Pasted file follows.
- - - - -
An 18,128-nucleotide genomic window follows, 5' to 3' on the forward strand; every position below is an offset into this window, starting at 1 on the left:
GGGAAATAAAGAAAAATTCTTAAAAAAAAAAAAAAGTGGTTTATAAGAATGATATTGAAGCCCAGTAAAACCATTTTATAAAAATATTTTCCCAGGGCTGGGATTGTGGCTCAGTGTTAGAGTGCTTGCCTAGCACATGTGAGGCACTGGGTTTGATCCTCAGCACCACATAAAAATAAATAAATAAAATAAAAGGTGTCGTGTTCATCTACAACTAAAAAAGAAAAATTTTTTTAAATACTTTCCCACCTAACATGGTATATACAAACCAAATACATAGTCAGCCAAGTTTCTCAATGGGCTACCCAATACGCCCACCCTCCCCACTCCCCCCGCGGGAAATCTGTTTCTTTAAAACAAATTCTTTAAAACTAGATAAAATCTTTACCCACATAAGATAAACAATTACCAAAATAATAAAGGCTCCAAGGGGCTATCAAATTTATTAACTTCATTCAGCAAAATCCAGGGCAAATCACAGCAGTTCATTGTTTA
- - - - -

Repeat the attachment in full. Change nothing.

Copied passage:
An 18,128-nucleotide genomic window follows, 5' to 3' on the forward strand; every position below is an offset into this window, starting at 1 on the left:
GGGAAATAAAGAAAAATTCTTAAAAAAAAAAAAAAGTGGTTTATAAGAATGATATTGAAGCCCAGTAAAACCATTTTATAAAAATATTTTCCCAGGGCTGGGATTGTGGCTCAGTGTTAGAGTGCTTGCCTAGCACATGTGAGGCACTGGGTTTGATCCTCAGCACCACATAAAAATAAATAAATAAAATAAAAGGTGTCGTGTTCATCTACAACTAAAAAAGAAAAATTTTTTTAAATACTTTCCCACCTAACATGGTATATACAAACCAAATACATAGTCAGCCAAGTTTCTCAATGGGCTACCCAATACGCCCACCCTCCCCACTCCCCCCGCGGGAAATCTGTTTCTTTAAAACAAATTCTTTAAAACTAGATAAAATCTTTACCCACATAAGATAAACAATTACCAAAATAATAAAGGCTCCAAGGGGCTATCAAATTTATTAACTTCATTCAGCAAAATCCAGGGCAAATCACAGCAGTTCATTGTTTA